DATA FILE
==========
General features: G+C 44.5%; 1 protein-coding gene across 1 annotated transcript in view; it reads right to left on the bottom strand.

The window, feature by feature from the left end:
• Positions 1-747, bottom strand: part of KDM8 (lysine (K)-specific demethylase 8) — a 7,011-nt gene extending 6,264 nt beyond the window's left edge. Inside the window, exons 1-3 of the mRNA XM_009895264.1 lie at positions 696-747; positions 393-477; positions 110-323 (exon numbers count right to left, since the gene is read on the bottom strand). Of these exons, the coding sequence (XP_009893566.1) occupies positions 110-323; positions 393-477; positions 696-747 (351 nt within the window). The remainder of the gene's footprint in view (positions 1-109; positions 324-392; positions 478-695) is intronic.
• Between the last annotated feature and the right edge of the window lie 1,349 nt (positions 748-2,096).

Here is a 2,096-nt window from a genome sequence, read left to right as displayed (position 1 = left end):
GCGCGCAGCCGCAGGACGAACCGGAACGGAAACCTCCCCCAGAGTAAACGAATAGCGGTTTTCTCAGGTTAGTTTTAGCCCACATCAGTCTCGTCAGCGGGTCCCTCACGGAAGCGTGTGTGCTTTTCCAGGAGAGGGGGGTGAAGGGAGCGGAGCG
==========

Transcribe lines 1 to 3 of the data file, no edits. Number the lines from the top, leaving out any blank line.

General features: G+C 44.5%; 1 protein-coding gene across 1 annotated transcript in view; it reads right to left on the bottom strand.

The window, feature by feature from the left end:
• Positions 1-747, bottom strand: part of KDM8 (lysine (K)-specific demethylase 8) — a 7,011-nt gene extending 6,264 nt beyond the window's left edge. Inside the window, exons 1-3 of the mRNA XM_009895264.1 lie at positions 696-747; positions 393-477; positions 110-323 (exon numbers count right to left, since the gene is read on the bottom strand). Of these exons, the coding sequence (XP_009893566.1) occupies positions 110-323; positions 393-477; positions 696-747 (351 nt within the window). The remainder of the gene's footprint in view (positions 1-109; positions 324-392; positions 478-695) is intronic.